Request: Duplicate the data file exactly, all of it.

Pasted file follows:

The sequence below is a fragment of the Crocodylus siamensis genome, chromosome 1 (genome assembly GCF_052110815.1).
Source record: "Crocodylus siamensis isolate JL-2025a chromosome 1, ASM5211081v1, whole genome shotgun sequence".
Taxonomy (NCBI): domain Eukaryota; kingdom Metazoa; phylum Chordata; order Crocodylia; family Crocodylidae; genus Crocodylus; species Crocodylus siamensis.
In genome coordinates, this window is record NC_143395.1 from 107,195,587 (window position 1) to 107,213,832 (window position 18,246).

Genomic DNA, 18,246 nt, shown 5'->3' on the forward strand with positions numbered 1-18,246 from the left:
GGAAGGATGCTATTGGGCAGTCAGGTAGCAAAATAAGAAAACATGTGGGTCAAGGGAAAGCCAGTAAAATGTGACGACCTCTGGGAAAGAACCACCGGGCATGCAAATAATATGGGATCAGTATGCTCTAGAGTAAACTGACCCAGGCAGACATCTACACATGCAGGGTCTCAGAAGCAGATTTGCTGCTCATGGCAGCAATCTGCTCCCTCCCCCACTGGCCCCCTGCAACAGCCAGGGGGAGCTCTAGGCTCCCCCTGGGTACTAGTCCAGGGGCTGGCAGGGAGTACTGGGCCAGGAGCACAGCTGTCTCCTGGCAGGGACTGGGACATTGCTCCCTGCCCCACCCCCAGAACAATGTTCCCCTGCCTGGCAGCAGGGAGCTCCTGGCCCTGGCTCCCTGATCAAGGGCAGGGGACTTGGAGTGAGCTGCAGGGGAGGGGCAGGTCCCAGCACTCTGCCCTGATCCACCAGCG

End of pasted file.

The sequence below is a fragment of the Crocodylus siamensis genome, chromosome 1 (genome assembly GCF_052110815.1).
Source record: "Crocodylus siamensis isolate JL-2025a chromosome 1, ASM5211081v1, whole genome shotgun sequence".
Taxonomy (NCBI): domain Eukaryota; kingdom Metazoa; phylum Chordata; order Crocodylia; family Crocodylidae; genus Crocodylus; species Crocodylus siamensis.
In genome coordinates, this window is record NC_143395.1 from 107,195,587 (window position 1) to 107,213,832 (window position 18,246).

Genomic DNA, 18,246 nt, shown 5'->3' on the forward strand with positions numbered 1-18,246 from the left:
GGAAGGATGCTATTGGGCAGTCAGGTAGCAAAATAAGAAAACATGTGGGTCAAGGGAAAGCCAGTAAAATGTGACGACCTCTGGGAAAGAACCACCGGGCATGCAAATAATATGGGATCAGTATGCTCTAGAGTAAACTGACCCAGGCAGACATCTACACATGCAGGGTCTCAGAAGCAGATTTGCTGCTCATGGCAGCAATCTGCTCCCTCCCCCACTGGCCCCCTGCAACAGCCAGGGGGAGCTCTAGGCTCCCCCTGGGTACTAGTCCAGGGGCTGGCAGGGAGTACTGGGCCAGGAGCACAGCTGTCTCCTGGCAGGGACTGGGACATTGCTCCCTGCCCCACCCCCAGAACAATGTTCCCCTGCCTGGCAGCAGGGAGCTCCTGGCCCTGGCTCCCTGATCAAGGGCAGGGGACTTGGAGTGAGCTGCAGGGGAGGGGCAGGTCCCAGCACTCTGCCCTGATCCACCAGCG